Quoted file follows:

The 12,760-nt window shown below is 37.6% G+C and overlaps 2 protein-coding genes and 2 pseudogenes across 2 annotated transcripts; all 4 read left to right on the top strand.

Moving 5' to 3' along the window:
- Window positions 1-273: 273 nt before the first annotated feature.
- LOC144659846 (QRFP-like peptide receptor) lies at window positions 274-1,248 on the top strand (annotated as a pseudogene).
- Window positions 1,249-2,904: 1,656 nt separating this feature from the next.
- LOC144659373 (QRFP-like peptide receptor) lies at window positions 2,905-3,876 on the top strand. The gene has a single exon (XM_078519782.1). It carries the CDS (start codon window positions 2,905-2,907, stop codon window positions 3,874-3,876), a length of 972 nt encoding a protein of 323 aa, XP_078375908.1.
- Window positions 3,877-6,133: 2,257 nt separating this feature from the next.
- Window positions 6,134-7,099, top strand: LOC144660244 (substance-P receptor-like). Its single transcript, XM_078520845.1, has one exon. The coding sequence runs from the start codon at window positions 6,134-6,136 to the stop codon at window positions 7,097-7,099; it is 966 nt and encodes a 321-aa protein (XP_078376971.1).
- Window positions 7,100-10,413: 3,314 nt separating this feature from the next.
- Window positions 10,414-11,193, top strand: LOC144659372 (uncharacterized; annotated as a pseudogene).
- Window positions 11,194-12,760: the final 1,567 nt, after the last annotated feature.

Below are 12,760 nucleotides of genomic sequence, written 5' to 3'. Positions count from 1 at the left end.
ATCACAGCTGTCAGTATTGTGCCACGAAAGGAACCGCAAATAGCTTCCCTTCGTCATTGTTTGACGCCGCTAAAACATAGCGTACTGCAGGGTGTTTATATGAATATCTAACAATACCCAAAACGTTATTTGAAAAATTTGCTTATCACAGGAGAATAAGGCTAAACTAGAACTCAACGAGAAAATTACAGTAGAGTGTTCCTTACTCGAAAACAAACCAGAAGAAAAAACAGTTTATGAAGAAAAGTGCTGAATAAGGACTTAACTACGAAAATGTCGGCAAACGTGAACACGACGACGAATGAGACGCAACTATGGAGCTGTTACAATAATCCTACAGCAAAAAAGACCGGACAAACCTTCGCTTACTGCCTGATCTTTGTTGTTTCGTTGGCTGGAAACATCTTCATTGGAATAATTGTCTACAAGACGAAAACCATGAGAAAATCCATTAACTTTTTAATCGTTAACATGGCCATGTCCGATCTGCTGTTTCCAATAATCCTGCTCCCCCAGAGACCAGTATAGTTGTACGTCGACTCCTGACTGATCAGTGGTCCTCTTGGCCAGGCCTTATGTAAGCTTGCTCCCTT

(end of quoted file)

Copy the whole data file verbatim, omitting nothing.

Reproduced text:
The 12,760-nt window shown below is 37.6% G+C and overlaps 2 protein-coding genes and 2 pseudogenes across 2 annotated transcripts; all 4 read left to right on the top strand.

Moving 5' to 3' along the window:
- Window positions 1-273: 273 nt before the first annotated feature.
- LOC144659846 (QRFP-like peptide receptor) lies at window positions 274-1,248 on the top strand (annotated as a pseudogene).
- Window positions 1,249-2,904: 1,656 nt separating this feature from the next.
- LOC144659373 (QRFP-like peptide receptor) lies at window positions 2,905-3,876 on the top strand. The gene has a single exon (XM_078519782.1). It carries the CDS (start codon window positions 2,905-2,907, stop codon window positions 3,874-3,876), a length of 972 nt encoding a protein of 323 aa, XP_078375908.1.
- Window positions 3,877-6,133: 2,257 nt separating this feature from the next.
- Window positions 6,134-7,099, top strand: LOC144660244 (substance-P receptor-like). Its single transcript, XM_078520845.1, has one exon. The coding sequence runs from the start codon at window positions 6,134-6,136 to the stop codon at window positions 7,097-7,099; it is 966 nt and encodes a 321-aa protein (XP_078376971.1).
- Window positions 7,100-10,413: 3,314 nt separating this feature from the next.
- Window positions 10,414-11,193, top strand: LOC144659372 (uncharacterized; annotated as a pseudogene).
- Window positions 11,194-12,760: the final 1,567 nt, after the last annotated feature.

Below are 12,760 nucleotides of genomic sequence, written 5' to 3'. Positions count from 1 at the left end.
ATCACAGCTGTCAGTATTGTGCCACGAAAGGAACCGCAAATAGCTTCCCTTCGTCATTGTTTGACGCCGCTAAAACATAGCGTACTGCAGGGTGTTTATATGAATATCTAACAATACCCAAAACGTTATTTGAAAAATTTGCTTATCACAGGAGAATAAGGCTAAACTAGAACTCAACGAGAAAATTACAGTAGAGTGTTCCTTACTCGAAAACAAACCAGAAGAAAAAACAGTTTATGAAGAAAAGTGCTGAATAAGGACTTAACTACGAAAATGTCGGCAAACGTGAACACGACGACGAATGAGACGCAACTATGGAGCTGTTACAATAATCCTACAGCAAAAAAGACCGGACAAACCTTCGCTTACTGCCTGATCTTTGTTGTTTCGTTGGCTGGAAACATCTTCATTGGAATAATTGTCTACAAGACGAAAACCATGAGAAAATCCATTAACTTTTTAATCGTTAACATGGCCATGTCCGATCTGCTGTTTCCAATAATCCTGCTCCCCCAGAGACCAGTATAGTTGTACGTCGACTCCTGACTGATCAGTGGTCCTCTTGGCCAGGCCTTATGTAAGCTTGCTCCCTT